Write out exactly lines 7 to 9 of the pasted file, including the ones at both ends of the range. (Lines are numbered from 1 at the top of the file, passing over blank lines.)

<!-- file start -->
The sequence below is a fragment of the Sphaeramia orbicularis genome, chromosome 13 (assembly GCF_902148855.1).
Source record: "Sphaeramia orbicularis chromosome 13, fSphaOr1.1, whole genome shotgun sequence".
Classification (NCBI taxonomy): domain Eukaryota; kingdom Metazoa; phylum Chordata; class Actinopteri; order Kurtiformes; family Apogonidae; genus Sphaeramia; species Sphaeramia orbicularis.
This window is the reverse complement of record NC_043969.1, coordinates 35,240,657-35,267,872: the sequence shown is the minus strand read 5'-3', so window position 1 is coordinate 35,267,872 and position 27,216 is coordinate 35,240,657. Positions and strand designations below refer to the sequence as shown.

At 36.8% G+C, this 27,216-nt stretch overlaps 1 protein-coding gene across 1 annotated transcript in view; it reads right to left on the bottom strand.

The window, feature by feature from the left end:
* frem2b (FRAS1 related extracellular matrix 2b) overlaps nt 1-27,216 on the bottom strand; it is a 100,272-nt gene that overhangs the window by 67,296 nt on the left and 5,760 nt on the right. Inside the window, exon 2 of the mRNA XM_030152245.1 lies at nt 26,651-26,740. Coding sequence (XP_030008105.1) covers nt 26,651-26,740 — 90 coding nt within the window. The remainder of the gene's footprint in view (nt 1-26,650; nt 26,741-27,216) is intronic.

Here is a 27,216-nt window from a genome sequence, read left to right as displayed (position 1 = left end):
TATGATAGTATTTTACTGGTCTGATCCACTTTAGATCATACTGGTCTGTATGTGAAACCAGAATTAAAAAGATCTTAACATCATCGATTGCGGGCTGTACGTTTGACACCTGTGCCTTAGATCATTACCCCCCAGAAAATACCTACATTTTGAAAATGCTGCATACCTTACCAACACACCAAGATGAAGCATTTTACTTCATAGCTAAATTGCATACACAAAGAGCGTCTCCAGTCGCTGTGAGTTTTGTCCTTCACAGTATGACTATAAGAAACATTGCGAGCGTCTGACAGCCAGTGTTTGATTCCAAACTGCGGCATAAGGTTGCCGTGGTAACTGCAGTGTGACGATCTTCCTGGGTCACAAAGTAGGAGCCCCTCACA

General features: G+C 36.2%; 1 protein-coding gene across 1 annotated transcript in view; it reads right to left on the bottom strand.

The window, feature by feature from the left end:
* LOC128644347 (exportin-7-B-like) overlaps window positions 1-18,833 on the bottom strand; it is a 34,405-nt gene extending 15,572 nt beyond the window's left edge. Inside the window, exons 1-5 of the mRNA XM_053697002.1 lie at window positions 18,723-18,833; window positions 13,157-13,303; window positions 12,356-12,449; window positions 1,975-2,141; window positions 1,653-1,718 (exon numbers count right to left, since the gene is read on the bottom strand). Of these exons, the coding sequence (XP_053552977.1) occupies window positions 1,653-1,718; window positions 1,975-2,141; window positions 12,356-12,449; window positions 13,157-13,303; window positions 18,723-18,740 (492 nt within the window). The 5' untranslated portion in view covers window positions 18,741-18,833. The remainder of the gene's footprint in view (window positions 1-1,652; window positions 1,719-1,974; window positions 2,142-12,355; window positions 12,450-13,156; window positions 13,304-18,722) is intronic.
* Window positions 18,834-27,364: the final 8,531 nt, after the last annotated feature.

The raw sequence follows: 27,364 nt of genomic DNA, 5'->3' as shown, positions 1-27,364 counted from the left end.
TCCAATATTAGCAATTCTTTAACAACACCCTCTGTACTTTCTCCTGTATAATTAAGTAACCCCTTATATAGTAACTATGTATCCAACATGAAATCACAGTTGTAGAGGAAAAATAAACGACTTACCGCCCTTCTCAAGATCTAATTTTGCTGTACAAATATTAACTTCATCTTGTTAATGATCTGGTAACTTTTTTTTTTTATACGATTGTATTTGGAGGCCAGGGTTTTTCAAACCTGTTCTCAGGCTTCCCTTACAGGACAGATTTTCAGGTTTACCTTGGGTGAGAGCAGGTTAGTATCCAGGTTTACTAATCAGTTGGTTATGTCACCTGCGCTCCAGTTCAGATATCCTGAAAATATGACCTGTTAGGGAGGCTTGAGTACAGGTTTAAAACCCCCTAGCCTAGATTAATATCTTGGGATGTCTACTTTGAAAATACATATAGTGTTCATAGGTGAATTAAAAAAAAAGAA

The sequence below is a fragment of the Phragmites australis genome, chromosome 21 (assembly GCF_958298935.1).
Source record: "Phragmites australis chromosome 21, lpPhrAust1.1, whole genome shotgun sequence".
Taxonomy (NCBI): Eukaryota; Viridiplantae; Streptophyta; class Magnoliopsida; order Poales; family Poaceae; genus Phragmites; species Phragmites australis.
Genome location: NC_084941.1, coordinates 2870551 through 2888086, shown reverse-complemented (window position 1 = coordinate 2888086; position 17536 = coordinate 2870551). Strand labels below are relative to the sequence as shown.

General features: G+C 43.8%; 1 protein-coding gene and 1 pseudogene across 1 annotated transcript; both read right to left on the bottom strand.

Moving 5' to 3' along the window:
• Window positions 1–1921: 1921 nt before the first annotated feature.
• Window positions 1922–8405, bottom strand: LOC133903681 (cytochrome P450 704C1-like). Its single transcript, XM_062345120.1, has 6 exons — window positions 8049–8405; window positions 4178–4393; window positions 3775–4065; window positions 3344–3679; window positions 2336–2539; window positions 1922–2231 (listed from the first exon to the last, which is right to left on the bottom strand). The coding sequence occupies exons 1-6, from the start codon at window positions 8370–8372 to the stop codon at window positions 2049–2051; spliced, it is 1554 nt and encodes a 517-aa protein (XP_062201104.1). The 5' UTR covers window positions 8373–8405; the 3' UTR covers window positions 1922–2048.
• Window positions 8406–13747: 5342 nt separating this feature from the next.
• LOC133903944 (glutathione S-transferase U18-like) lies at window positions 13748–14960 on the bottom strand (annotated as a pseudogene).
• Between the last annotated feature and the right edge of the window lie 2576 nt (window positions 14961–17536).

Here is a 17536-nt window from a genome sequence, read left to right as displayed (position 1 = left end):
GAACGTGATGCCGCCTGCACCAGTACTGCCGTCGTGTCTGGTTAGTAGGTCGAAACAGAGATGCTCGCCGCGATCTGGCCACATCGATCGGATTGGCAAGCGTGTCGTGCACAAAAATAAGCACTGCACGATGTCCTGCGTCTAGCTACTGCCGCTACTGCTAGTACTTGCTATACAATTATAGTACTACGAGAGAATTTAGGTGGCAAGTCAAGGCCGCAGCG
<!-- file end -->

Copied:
* frem2b (FRAS1 related extracellular matrix 2b) overlaps nt 1-27,216 on the bottom strand; it is a 100,272-nt gene that overhangs the window by 67,296 nt on the left and 5,760 nt on the right. Inside the window, exon 2 of the mRNA XM_030152245.1 lies at nt 26,651-26,740. Coding sequence (XP_030008105.1) covers nt 26,651-26,740 — 90 coding nt within the window. The remainder of the gene's footprint in view (nt 1-26,650; nt 26,741-27,216) is intronic.

Here is a 27,216-nt window from a genome sequence, read left to right as displayed (position 1 = left end):
TATGATAGTATTTTACTGGTCTGATCCACTTTAGATCATACTGGTCTGTATGTGAAACCAGAATTAAAAAGATCTTAACATCATCGATTGCGGGCTGTACGTTTGACACCTGTGCCTTAGATCATTACCCCCCAGAAAATACCTACATTTTGAAAATGCTGCATACCTTACCAACACACCAAGATGAAGCATTTTACTTCATAGCTAAATTGCATACACAAAGAGCGTCTCCAGTCGCTGTGAGTTTTGTCCTTCACAGTATGACTATAAGAAACATTGCGAGCGTCTGACAGCCAGTGTTTGATTCCAAACTGCGGCATAAGGTTGCCGTGGTAACTGCAGTGTGACGATCTTCCTGGGTCACAAAGTAGGAGCCCCTCACA